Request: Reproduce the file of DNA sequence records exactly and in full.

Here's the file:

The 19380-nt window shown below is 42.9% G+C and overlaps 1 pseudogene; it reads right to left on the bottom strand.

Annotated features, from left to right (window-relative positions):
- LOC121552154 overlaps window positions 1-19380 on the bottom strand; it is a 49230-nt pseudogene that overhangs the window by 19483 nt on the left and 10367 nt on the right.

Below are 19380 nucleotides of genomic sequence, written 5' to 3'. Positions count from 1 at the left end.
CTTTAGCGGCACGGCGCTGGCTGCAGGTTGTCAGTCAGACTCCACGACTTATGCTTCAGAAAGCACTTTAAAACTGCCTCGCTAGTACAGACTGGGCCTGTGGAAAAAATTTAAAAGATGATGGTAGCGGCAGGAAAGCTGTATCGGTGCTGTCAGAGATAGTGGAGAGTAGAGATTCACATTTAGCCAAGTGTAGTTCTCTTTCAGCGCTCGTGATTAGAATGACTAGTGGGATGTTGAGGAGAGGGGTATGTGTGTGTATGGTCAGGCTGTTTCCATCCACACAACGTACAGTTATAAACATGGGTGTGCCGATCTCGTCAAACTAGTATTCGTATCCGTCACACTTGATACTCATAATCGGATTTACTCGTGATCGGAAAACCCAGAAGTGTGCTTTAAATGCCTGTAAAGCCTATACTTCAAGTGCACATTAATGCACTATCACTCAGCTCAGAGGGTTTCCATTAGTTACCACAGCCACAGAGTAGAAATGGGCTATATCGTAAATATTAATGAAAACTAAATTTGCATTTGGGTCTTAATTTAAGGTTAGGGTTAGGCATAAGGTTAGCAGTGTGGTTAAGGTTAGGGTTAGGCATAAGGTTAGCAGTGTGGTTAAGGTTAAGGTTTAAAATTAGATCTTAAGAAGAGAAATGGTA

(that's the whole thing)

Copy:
The 19380-nt window shown below is 42.9% G+C and overlaps 1 pseudogene; it reads right to left on the bottom strand.

Annotated features, from left to right (window-relative positions):
- LOC121552154 overlaps window positions 1-19380 on the bottom strand; it is a 49230-nt pseudogene that overhangs the window by 19483 nt on the left and 10367 nt on the right.

Below are 19380 nucleotides of genomic sequence, written 5' to 3'. Positions count from 1 at the left end.
CTTTAGCGGCACGGCGCTGGCTGCAGGTTGTCAGTCAGACTCCACGACTTATGCTTCAGAAAGCACTTTAAAACTGCCTCGCTAGTACAGACTGGGCCTGTGGAAAAAATTTAAAAGATGATGGTAGCGGCAGGAAAGCTGTATCGGTGCTGTCAGAGATAGTGGAGAGTAGAGATTCACATTTAGCCAAGTGTAGTTCTCTTTCAGCGCTCGTGATTAGAATGACTAGTGGGATGTTGAGGAGAGGGGTATGTGTGTGTATGGTCAGGCTGTTTCCATCCACACAACGTACAGTTATAAACATGGGTGTGCCGATCTCGTCAAACTAGTATTCGTATCCGTCACACTTGATACTCATAATCGGATTTACTCGTGATCGGAAAACCCAGAAGTGTGCTTTAAATGCCTGTAAAGCCTATACTTCAAGTGCACATTAATGCACTATCACTCAGCTCAGAGGGTTTCCATTAGTTACCACAGCCACAGAGTAGAAATGGGCTATATCGTAAATATTAATGAAAACTAAATTTGCATTTGGGTCTTAATTTAAGGTTAGGGTTAGGCATAAGGTTAGCAGTGTGGTTAAGGTTAGGGTTAGGCATAAGGTTAGCAGTGTGGTTAAGGTTAAGGTTTAAAATTAGATCTTAAGAAGAGAAATGGTA